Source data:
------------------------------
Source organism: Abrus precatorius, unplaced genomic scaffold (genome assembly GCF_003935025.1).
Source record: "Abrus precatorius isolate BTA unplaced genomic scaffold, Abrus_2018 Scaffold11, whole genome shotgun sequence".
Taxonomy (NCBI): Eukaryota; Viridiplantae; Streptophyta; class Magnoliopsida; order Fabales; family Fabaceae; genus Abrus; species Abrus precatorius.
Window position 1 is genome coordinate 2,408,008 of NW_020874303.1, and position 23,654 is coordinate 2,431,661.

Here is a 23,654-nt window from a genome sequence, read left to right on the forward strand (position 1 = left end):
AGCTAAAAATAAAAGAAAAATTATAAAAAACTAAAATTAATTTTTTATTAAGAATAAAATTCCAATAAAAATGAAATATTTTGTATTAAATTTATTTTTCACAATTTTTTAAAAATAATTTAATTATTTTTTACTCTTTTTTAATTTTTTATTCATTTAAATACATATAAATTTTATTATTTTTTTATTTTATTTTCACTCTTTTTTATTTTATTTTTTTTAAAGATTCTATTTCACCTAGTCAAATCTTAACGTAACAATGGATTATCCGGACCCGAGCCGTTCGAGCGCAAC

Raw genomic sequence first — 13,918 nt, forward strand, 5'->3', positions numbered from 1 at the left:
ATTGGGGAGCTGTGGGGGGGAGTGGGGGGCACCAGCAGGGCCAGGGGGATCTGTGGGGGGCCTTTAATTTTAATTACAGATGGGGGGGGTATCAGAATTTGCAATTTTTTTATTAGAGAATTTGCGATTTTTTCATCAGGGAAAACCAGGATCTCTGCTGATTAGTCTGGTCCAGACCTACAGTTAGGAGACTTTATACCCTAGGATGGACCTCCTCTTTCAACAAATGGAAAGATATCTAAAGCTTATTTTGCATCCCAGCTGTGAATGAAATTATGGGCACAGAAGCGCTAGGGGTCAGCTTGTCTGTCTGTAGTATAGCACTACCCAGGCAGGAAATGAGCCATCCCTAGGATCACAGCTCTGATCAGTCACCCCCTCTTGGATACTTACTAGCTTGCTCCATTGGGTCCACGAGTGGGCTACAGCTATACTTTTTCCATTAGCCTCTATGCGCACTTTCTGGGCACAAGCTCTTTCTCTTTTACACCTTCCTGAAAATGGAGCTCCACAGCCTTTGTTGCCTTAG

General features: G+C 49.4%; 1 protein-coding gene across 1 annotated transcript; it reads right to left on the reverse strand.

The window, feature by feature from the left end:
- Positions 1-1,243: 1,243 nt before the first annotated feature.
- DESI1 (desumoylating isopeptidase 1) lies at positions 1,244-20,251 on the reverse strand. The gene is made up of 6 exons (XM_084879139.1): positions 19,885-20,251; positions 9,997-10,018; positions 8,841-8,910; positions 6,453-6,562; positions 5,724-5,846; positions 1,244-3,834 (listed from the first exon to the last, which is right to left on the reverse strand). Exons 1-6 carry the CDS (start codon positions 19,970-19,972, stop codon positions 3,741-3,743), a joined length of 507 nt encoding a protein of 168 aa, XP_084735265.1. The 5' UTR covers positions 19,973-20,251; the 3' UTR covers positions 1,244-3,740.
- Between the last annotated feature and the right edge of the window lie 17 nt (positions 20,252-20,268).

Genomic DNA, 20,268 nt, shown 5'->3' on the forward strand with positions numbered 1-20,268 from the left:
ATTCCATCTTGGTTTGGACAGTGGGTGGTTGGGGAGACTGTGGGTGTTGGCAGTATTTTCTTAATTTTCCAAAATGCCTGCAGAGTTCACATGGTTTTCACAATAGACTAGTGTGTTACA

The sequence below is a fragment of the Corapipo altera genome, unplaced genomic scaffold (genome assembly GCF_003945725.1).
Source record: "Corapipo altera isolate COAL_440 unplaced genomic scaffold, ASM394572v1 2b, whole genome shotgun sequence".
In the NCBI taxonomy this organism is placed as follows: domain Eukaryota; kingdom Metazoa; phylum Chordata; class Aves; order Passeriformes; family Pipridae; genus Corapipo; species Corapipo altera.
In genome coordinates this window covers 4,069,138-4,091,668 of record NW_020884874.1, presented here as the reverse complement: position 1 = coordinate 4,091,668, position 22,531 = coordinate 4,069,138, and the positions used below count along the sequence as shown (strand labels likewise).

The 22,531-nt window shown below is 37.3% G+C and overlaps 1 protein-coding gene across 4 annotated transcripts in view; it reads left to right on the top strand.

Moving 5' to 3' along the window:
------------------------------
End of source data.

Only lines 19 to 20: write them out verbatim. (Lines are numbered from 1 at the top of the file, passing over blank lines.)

In genome coordinates this window covers 4,069,138-4,091,668 of record NW_020884874.1, presented here as the reverse complement: position 1 = coordinate 4,091,668, position 22,531 = coordinate 4,069,138, and the positions used below count along the sequence as shown (strand labels likewise).

The 22,531-nt window shown below is 37.3% G+C and overlaps 1 protein-coding gene across 4 annotated transcripts in view; it reads left to right on the top strand.